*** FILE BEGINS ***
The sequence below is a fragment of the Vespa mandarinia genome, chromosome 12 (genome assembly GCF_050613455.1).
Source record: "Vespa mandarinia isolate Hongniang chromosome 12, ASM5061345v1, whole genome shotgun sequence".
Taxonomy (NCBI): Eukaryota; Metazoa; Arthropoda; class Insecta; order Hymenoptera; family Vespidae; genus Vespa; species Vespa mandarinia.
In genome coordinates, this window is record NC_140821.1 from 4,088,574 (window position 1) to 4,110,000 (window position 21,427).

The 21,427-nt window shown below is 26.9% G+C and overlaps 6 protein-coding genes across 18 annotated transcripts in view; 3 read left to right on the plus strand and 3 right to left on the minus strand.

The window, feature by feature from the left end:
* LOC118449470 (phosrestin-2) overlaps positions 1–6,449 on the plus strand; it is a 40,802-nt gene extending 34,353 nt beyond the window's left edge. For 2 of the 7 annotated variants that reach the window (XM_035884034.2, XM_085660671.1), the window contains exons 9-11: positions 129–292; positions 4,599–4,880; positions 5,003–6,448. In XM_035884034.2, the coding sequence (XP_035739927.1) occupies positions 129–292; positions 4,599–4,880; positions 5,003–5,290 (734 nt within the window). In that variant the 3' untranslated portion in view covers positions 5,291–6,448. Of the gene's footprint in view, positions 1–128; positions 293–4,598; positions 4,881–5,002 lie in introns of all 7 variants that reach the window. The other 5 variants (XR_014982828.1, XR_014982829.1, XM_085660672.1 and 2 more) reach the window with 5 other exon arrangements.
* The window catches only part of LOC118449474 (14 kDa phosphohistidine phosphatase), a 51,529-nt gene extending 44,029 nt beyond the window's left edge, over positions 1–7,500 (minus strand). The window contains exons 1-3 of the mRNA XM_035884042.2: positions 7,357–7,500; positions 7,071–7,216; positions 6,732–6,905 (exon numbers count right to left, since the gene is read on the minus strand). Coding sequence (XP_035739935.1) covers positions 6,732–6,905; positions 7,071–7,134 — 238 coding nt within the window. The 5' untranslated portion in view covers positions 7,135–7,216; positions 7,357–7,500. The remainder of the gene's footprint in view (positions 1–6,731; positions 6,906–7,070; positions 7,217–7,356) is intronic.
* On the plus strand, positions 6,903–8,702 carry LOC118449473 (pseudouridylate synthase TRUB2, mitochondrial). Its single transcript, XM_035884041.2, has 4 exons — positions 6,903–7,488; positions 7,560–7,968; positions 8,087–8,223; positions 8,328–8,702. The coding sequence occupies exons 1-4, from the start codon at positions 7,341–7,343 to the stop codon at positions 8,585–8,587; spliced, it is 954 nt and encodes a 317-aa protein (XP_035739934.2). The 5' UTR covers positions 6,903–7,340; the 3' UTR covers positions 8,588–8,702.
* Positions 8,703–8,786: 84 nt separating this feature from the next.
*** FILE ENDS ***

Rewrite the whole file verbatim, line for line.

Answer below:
The sequence below is a fragment of the Vespa mandarinia genome, chromosome 12 (genome assembly GCF_050613455.1).
Source record: "Vespa mandarinia isolate Hongniang chromosome 12, ASM5061345v1, whole genome shotgun sequence".
Taxonomy (NCBI): Eukaryota; Metazoa; Arthropoda; class Insecta; order Hymenoptera; family Vespidae; genus Vespa; species Vespa mandarinia.
In genome coordinates, this window is record NC_140821.1 from 4,088,574 (window position 1) to 4,110,000 (window position 21,427).

The 21,427-nt window shown below is 26.9% G+C and overlaps 6 protein-coding genes across 18 annotated transcripts in view; 3 read left to right on the plus strand and 3 right to left on the minus strand.

The window, feature by feature from the left end:
* LOC118449470 (phosrestin-2) overlaps positions 1–6,449 on the plus strand; it is a 40,802-nt gene extending 34,353 nt beyond the window's left edge. For 2 of the 7 annotated variants that reach the window (XM_035884034.2, XM_085660671.1), the window contains exons 9-11: positions 129–292; positions 4,599–4,880; positions 5,003–6,448. In XM_035884034.2, the coding sequence (XP_035739927.1) occupies positions 129–292; positions 4,599–4,880; positions 5,003–5,290 (734 nt within the window). In that variant the 3' untranslated portion in view covers positions 5,291–6,448. Of the gene's footprint in view, positions 1–128; positions 293–4,598; positions 4,881–5,002 lie in introns of all 7 variants that reach the window. The other 5 variants (XR_014982828.1, XR_014982829.1, XM_085660672.1 and 2 more) reach the window with 5 other exon arrangements.
* The window catches only part of LOC118449474 (14 kDa phosphohistidine phosphatase), a 51,529-nt gene extending 44,029 nt beyond the window's left edge, over positions 1–7,500 (minus strand). The window contains exons 1-3 of the mRNA XM_035884042.2: positions 7,357–7,500; positions 7,071–7,216; positions 6,732–6,905 (exon numbers count right to left, since the gene is read on the minus strand). Coding sequence (XP_035739935.1) covers positions 6,732–6,905; positions 7,071–7,134 — 238 coding nt within the window. The 5' untranslated portion in view covers positions 7,135–7,216; positions 7,357–7,500. The remainder of the gene's footprint in view (positions 1–6,731; positions 6,906–7,070; positions 7,217–7,356) is intronic.
* On the plus strand, positions 6,903–8,702 carry LOC118449473 (pseudouridylate synthase TRUB2, mitochondrial). Its single transcript, XM_035884041.2, has 4 exons — positions 6,903–7,488; positions 7,560–7,968; positions 8,087–8,223; positions 8,328–8,702. The coding sequence occupies exons 1-4, from the start codon at positions 7,341–7,343 to the stop codon at positions 8,585–8,587; spliced, it is 954 nt and encodes a 317-aa protein (XP_035739934.2). The 5' UTR covers positions 6,903–7,340; the 3' UTR covers positions 8,588–8,702.
* Positions 8,703–8,786: 84 nt separating this feature from the next.